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Changpa Shepherds

photography by Rahul Dhankani & words by Kimberley Low

creative dialogue/

Legacy | 2015

“We must begin thinking like a river if we are to leave a legacy of beauty and life for future generations.” 

― David Brower

Any photographer can make beautiful work, but it takes a certain level of zen and dedication to devote oneself to a long-term project over the course of several years. As a photographer myself, when it comes to looking at other young photographers’ images, the bodies of work that make a lasting impression are not only visually rich, but more importantly authentic and purposeful. And 27-year-old Indian photographer Rahul Dhankani’s work is just that.

Having just returned from shooting in Ladakh, Dhankani has been going back every summer for the last four years to photograph the Changpa, a slowly disappearing group of nomadic shepherds. The result has been stunningly arresting images that are not only informative and intimate, but also display a sensitive appreciation for both the Changpa way of life, and the subtle nuances of the Himalayan aesthetic that only a photographer keenly attuned to this world can achieve.

As a documentary photographer in the world’s second most populous country, Dhankani is also astutely aware of India’s past and present relationship with photography and the need to grow a nurturing and supportive photographic community. Earlier this year, Dhankani founded the Lighthouse, a space dedicated to the growth of photography with fellow photographer Arko Datto and it is through the Lighthouse that I first came across his work.

In October 2015 I stopped by India en route back to Sydney from Europe. Here, I caught up with Dhankani one typically warm Chennai morning to discuss his work and thoughts on photography.

Kimberley: So tell us what you’ve been working on in the mountains.

Rahul: I’ve been working with nomadic shepherds called the Changpa, spread out across the Indo-Tibetan plateau. They migrate along an established route and stay in the same settlements year after year, moving according to the seasons. A few years ago, I was up in the mountains working on another project. A friend told me about the shepherds and it sounded interesting, so I drove out with him to one of the settlements and stayed for a few days. That’s when I felt that this was a subject that I needed to keep working on. It’s been four years since, and every summer I keep going back and try to go a little deeper into their lives. As I’ve been working I’ve been noticing how their lives are slowly changing, and modern social conveniences are influencing them.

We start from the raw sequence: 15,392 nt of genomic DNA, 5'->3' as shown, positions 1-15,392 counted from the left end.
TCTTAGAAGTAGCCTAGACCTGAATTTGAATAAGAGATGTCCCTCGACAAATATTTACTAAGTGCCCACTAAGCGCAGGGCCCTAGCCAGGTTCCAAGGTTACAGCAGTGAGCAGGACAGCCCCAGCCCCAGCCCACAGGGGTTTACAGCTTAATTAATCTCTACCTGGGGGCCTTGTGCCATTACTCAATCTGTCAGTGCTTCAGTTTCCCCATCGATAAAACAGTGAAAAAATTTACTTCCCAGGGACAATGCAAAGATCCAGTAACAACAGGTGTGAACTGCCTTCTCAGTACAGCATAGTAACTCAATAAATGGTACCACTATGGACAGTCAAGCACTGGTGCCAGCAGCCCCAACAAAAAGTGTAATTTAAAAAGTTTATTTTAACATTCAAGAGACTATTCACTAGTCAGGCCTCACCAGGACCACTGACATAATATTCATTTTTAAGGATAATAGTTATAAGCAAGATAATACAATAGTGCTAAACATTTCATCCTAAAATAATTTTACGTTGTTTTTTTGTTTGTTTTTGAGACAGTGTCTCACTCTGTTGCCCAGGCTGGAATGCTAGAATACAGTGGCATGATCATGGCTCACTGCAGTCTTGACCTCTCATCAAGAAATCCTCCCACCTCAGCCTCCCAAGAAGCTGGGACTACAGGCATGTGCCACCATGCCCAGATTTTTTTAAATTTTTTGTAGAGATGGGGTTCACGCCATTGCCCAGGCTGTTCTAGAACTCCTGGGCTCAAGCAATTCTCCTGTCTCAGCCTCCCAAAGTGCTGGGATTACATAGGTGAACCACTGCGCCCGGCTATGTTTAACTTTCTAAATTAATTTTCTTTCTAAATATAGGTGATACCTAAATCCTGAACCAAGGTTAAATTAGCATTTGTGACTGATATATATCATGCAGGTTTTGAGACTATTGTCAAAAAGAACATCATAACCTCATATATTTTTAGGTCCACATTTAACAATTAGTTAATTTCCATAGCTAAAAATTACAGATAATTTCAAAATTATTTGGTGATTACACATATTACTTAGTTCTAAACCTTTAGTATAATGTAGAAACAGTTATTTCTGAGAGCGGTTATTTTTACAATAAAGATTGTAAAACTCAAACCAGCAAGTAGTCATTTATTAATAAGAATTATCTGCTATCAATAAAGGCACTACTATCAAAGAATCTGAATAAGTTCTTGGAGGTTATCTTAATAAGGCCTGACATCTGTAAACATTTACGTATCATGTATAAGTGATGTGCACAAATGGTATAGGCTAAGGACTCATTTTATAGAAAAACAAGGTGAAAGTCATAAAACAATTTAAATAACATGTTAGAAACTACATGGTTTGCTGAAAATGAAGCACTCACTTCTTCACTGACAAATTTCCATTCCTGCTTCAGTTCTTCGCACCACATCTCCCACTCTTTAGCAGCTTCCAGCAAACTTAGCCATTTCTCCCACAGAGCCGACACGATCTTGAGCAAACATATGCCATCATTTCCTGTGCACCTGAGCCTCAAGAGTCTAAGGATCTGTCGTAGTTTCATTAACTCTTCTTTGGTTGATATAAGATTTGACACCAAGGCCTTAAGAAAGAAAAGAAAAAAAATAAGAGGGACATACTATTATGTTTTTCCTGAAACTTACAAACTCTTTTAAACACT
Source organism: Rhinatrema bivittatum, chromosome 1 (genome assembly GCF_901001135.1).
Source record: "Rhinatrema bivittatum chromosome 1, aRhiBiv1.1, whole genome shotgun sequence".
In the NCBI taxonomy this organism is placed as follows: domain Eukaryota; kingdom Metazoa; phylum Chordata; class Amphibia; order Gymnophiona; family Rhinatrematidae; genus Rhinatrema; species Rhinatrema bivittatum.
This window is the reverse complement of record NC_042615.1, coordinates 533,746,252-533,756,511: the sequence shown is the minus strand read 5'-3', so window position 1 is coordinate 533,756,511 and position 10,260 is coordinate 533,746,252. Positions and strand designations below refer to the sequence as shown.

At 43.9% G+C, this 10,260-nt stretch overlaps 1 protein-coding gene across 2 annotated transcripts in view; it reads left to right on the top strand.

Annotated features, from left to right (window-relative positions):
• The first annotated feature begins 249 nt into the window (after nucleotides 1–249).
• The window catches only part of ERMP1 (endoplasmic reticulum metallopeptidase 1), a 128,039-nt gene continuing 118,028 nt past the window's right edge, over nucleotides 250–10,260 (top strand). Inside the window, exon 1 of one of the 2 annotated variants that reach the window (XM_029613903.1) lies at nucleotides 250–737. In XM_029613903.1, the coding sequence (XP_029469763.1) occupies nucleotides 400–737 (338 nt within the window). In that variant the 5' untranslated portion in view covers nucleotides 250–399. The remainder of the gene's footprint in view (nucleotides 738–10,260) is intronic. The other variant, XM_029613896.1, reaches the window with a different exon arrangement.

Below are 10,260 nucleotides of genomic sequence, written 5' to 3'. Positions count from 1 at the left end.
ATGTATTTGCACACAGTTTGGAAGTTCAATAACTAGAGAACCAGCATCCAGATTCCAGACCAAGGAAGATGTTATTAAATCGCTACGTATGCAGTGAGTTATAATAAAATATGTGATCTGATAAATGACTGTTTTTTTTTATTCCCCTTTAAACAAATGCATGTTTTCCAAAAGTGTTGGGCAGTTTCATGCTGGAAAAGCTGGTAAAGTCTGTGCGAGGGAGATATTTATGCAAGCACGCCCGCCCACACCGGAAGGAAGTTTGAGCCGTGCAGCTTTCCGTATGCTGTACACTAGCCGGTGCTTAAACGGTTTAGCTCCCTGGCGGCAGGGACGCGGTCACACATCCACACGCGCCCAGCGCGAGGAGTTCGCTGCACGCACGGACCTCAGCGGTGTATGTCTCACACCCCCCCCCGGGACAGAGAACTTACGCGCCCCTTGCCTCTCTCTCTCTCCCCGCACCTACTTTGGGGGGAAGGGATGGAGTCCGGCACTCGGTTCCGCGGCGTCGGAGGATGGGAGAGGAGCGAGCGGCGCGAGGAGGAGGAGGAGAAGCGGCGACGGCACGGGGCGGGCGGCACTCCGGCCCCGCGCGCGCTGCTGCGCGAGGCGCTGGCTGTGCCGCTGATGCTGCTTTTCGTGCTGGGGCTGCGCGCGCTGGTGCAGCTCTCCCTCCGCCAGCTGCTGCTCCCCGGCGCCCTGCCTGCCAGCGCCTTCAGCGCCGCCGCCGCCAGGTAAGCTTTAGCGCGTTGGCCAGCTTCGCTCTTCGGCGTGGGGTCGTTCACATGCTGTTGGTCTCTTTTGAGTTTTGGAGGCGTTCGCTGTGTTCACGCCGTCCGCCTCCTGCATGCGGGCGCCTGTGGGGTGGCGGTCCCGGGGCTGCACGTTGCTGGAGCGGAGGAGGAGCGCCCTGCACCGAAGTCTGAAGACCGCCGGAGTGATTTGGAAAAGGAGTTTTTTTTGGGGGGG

K: For example?

R: The way they dress, the kind of food they eat, they’re changing over from using traditional tents made out of yak hair to using synthetic tents. The young adults are moving to cities and not wanting to come back, so it’s mostly old people and very young children left. So it feels like their traditional way of life is dying; even the way they move around on foot and live in tents is disappearing slowly. It’ll be interesting to see how the next five years pans out, it’s only been a decade since Ladakh has has opened up to the outside world and change has started to come in.

K: What is it about this project that makes you come back every year?

R: I think, A, the fact that traditional life is disappearing and won’t be around in five or maybe ten years, and the rate of change is interesting. Every year when I go back there’s change that’s significant enough to see visually. So for me it feels like a project that will never end and something that I can keep going back to.

K: Have there been any external influences on your work?

R: I think all photographers are constantly influenced by other work that they see and what’s happening in the industry around them, so they keep changing. But in general my work is, not influenced, but I have great admiration for the work of Koudelka, he’s probably one of the photographers whose work I can really respect and look up to. Recently I’ve been looking at the work of James Whitlow Delano in Japan and Mongolia. So I think I try not to let it influence my own work, but subconsciously it happens.

K: That’s true. Yesterday I was reading Susan Sontag’s ‘On Photography’, and she talks about photographers like Diane Arbus photographing people who are on the fringes of society. She was saying how it’s a bourgeois indulgence; the photographer is a visual tourist who is never really part of that world…